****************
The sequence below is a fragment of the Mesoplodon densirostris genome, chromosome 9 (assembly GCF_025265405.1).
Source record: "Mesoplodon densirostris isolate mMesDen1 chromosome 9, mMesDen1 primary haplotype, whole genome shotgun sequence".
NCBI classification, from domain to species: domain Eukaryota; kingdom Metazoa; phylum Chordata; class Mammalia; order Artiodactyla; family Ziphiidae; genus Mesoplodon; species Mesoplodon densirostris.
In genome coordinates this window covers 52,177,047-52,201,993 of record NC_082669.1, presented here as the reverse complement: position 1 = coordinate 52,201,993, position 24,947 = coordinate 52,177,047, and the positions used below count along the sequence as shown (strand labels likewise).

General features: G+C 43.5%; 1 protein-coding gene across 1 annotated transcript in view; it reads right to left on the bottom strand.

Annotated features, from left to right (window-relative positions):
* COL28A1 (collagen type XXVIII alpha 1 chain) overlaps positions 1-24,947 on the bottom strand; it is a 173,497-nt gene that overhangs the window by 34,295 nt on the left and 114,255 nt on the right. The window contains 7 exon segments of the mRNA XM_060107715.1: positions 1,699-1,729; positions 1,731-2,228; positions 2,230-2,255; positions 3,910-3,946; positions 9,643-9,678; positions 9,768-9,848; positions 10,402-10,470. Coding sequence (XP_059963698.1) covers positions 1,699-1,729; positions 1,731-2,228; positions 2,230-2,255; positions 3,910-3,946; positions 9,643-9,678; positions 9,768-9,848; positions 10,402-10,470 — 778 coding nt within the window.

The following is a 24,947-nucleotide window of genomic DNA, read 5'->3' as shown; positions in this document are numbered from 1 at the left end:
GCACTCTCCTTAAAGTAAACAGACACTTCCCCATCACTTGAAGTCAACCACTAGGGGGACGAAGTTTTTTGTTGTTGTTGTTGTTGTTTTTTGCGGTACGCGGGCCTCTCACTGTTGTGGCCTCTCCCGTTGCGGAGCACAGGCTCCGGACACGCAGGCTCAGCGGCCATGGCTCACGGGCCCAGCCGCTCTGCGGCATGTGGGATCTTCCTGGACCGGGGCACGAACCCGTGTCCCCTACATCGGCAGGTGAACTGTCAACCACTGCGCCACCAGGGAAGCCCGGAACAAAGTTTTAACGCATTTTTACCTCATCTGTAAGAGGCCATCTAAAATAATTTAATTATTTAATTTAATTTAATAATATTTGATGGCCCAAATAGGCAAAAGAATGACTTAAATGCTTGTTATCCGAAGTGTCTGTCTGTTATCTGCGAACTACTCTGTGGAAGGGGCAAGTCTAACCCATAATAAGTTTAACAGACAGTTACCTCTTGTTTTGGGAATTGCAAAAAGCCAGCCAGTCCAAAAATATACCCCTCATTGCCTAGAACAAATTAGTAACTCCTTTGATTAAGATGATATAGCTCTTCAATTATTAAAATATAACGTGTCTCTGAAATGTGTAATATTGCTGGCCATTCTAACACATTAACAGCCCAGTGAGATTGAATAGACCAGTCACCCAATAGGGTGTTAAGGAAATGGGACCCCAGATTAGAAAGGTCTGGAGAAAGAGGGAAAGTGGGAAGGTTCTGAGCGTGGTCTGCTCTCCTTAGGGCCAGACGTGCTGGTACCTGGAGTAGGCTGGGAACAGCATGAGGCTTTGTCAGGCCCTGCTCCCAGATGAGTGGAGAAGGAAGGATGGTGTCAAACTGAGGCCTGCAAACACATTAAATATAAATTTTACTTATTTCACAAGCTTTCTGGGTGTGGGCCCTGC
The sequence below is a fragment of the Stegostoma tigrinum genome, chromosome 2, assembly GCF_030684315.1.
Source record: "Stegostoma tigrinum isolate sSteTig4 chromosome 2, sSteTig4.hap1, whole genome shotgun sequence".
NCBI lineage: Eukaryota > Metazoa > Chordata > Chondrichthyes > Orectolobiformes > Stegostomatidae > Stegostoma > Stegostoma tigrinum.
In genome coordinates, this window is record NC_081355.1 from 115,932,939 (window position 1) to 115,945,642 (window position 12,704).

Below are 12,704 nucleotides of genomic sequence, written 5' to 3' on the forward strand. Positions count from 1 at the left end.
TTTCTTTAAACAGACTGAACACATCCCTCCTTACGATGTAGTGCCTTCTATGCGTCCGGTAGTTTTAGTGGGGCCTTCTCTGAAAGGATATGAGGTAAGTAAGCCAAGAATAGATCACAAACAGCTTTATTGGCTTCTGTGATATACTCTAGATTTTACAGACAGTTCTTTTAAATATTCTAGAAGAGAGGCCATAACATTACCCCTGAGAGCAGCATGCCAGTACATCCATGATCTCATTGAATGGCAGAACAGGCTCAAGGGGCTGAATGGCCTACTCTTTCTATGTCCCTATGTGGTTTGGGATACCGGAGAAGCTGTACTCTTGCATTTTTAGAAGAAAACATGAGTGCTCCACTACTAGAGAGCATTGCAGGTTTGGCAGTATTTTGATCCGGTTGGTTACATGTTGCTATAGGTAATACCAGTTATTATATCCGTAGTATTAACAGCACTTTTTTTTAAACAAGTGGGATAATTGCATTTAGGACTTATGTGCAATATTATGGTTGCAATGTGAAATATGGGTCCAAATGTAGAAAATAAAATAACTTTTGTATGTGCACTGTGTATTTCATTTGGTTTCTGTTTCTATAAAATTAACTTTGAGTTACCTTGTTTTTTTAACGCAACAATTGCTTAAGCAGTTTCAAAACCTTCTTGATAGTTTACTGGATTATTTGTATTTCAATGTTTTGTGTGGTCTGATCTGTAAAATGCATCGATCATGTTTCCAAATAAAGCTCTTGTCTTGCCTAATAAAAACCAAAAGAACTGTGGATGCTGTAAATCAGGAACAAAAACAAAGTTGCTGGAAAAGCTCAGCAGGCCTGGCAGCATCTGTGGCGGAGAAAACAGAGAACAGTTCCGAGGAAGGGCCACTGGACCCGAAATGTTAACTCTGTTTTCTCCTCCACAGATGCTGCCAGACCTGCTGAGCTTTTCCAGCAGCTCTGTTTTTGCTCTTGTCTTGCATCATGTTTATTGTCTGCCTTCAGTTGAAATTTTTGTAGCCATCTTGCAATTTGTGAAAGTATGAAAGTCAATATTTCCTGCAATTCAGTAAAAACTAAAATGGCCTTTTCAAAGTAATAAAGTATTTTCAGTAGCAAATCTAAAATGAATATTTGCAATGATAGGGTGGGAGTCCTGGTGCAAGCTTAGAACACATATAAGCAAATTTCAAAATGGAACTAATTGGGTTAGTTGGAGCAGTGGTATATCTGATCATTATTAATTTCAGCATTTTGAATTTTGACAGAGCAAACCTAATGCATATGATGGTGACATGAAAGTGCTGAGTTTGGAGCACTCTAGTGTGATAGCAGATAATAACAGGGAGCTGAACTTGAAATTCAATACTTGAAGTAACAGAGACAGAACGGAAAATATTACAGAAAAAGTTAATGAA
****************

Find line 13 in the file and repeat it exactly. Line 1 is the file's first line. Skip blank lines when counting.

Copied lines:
In genome coordinates, this window is record NC_081355.1 from 115,932,939 (window position 1) to 115,945,642 (window position 12,704).